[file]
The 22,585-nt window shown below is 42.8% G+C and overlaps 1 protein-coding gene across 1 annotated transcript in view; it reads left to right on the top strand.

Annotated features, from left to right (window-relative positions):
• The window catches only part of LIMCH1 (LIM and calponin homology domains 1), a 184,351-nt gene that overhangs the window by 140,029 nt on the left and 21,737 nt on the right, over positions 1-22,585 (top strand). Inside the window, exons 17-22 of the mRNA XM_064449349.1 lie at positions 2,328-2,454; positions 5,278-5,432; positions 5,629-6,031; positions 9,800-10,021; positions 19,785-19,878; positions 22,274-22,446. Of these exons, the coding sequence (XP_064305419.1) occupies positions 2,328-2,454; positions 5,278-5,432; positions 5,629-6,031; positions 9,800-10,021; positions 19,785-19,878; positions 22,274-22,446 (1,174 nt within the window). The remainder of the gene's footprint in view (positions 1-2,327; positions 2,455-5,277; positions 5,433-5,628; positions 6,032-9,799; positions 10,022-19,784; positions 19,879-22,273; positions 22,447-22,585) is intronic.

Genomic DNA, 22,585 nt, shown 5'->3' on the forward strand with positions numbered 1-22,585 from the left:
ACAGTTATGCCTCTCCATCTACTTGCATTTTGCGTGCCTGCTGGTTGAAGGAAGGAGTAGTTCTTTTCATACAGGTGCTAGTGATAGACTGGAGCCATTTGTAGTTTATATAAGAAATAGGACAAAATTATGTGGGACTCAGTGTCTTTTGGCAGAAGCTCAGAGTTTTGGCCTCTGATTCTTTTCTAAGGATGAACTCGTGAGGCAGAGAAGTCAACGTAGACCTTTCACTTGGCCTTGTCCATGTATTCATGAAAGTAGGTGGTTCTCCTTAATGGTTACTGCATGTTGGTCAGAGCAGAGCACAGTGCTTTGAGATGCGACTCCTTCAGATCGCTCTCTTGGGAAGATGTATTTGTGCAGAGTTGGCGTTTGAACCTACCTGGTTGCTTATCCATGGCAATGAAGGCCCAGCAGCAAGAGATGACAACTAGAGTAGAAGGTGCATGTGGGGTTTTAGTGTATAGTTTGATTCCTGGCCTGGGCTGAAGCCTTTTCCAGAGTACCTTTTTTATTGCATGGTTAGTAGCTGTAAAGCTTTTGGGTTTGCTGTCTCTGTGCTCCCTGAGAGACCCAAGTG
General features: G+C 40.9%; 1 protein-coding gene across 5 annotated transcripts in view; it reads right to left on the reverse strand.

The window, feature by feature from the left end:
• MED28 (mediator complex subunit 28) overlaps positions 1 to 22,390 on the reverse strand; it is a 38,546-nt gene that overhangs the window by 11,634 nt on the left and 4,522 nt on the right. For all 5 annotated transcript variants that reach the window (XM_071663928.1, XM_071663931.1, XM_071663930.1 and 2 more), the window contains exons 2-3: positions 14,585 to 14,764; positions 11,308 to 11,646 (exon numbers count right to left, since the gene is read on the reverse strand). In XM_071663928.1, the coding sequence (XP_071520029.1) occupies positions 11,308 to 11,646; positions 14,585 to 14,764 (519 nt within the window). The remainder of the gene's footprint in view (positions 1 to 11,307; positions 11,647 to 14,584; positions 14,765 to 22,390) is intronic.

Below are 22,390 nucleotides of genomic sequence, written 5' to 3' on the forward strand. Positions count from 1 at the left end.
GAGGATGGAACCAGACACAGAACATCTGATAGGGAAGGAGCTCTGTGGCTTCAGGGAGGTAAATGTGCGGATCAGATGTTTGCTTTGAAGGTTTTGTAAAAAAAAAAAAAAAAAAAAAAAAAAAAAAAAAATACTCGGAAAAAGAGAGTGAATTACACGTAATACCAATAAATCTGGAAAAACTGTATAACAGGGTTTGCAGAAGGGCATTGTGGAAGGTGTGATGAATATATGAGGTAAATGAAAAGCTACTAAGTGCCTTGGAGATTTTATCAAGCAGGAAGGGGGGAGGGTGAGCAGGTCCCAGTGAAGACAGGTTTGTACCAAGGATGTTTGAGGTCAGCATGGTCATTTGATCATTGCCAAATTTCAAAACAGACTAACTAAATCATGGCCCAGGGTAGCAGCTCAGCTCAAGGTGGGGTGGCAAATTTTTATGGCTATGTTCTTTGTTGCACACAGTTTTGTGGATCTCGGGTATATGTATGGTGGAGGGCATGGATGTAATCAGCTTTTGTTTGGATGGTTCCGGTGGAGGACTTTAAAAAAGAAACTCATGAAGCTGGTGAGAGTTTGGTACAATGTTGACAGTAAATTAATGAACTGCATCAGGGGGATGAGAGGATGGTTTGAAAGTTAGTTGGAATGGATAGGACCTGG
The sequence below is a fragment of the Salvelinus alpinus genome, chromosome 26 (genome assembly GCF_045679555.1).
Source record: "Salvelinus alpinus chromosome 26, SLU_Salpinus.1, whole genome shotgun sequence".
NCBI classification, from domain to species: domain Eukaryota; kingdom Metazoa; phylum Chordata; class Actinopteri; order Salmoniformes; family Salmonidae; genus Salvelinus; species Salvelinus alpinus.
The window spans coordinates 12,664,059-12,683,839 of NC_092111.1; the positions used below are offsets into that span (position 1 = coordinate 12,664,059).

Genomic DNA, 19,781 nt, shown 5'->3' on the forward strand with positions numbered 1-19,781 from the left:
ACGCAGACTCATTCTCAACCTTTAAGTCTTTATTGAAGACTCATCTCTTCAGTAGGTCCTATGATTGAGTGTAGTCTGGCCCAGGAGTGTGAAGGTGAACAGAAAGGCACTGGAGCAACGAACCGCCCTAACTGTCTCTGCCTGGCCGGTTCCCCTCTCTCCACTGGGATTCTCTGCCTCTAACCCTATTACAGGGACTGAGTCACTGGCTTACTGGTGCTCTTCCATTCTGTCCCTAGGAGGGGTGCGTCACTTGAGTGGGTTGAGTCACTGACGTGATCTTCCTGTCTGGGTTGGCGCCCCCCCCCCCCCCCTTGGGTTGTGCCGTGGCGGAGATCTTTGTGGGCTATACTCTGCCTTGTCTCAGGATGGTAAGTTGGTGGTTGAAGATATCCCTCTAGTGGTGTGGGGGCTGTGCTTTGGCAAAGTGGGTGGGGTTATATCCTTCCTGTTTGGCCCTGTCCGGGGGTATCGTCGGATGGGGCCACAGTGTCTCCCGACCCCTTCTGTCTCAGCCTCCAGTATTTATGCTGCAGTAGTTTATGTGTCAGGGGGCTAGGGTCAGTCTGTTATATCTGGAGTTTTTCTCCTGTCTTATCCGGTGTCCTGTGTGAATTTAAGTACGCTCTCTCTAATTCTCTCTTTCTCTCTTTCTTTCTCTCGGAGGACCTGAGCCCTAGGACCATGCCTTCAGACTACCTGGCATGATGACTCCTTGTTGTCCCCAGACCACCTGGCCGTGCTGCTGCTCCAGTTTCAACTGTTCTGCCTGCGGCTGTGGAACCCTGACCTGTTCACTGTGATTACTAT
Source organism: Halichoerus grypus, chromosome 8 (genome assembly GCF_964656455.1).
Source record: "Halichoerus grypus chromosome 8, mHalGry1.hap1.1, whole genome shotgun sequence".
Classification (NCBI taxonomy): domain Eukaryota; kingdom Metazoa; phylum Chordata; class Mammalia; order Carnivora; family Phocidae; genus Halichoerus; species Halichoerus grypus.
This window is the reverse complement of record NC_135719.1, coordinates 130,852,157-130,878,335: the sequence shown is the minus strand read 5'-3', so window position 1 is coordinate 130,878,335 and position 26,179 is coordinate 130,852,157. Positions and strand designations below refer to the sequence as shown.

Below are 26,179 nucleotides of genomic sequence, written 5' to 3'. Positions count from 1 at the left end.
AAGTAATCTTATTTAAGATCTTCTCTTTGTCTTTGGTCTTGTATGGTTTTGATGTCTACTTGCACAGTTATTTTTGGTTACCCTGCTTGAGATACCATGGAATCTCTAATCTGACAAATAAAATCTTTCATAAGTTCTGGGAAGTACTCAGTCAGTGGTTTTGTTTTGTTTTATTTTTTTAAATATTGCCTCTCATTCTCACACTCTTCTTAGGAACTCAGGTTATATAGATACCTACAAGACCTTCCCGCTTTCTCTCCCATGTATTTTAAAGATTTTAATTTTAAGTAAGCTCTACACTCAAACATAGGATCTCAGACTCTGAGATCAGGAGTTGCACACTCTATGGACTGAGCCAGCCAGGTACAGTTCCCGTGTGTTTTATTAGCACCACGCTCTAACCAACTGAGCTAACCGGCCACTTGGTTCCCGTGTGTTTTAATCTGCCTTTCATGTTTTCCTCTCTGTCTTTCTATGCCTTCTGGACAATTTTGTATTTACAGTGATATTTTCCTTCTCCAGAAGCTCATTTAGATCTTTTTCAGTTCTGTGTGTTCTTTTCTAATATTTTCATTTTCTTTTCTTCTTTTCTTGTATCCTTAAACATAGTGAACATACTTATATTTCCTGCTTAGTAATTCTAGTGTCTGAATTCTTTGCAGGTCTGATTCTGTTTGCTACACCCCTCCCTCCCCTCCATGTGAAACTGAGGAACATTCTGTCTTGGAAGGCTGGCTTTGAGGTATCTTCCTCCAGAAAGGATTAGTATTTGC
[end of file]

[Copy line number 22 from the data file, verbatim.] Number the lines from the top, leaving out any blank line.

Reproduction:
AAGTAATCTTATTTAAGATCTTCTCTTTGTCTTTGGTCTTGTATGGTTTTGATGTCTACTTGCACAGTTATTTTTGGTTACCCTGCTTGAGATACCATGGAATCTCTAATCTGACAAATAAAATCTTTCATAAGTTCTGGGAAGTACTCAGTCAGTGGTTTTGTTTTGTTTTATTTTTTTAAATATTGCCTCTCATTCTCACACTCTTCTTAGGAACTCAGGTTATATAGATACCTACAAGACCTTCCCGCTTTCTCTCCCATGTATTTTAAAGATTTTAATTTTAAGTAAGCTCTACACTCAAACATAGGATCTCAGACTCTGAGATCAGGAGTTGCACACTCTATGGACTGAGCCAGCCAGGTACAGTTCCCGTGTGTTTTATTAGCACCACGCTCTAACCAACTGAGCTAACCGGCCACTTGGTTCCCGTGTGTTTTAATCTGCCTTTCATGTTTTCCTCTCTGTCTTTCTATGCCTTCTGGACAATTTTGTATTTACAGTGATATTTTCCTTCTCCAGAAGCTCATTTAGATCTTTTTCAGTTCTGTGTGTTCTTTTCTAATATTTTCATTTTCTTTTCTTCTTTTCTTGTATCCTTAAACATAGTGAACATACTTATATTTCCTGCTTAGTAATTCTAGTGTCTGAATTCTTTGCAGGTCTGATTCTGTTTGCTACACCCCTCCCTCCCCTCCATGTGAAACTGAGGAACATTCTGTCTTGGAAGGCTGGCTTTGAGGTATCTTCCTCCAGAAAGGATTAGTATTTGC